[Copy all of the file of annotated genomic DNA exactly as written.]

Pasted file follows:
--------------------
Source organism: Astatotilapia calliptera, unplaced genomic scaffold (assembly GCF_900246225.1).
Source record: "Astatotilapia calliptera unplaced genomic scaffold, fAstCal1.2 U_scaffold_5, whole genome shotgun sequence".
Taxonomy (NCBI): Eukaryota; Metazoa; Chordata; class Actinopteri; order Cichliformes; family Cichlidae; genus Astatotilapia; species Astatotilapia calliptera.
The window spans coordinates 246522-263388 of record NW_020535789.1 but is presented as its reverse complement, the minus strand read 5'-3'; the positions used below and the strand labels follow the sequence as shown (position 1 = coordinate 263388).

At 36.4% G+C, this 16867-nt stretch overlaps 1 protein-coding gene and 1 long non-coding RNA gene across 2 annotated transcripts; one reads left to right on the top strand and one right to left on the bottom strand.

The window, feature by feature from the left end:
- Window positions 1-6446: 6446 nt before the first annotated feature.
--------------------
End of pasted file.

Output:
Source organism: Astatotilapia calliptera, unplaced genomic scaffold (assembly GCF_900246225.1).
Source record: "Astatotilapia calliptera unplaced genomic scaffold, fAstCal1.2 U_scaffold_5, whole genome shotgun sequence".
Taxonomy (NCBI): Eukaryota; Metazoa; Chordata; class Actinopteri; order Cichliformes; family Cichlidae; genus Astatotilapia; species Astatotilapia calliptera.
The window spans coordinates 246522-263388 of record NW_020535789.1 but is presented as its reverse complement, the minus strand read 5'-3'; the positions used below and the strand labels follow the sequence as shown (position 1 = coordinate 263388).

At 36.4% G+C, this 16867-nt stretch overlaps 1 protein-coding gene and 1 long non-coding RNA gene across 2 annotated transcripts; one reads left to right on the top strand and one right to left on the bottom strand.

The window, feature by feature from the left end:
- Window positions 1-6446: 6446 nt before the first annotated feature.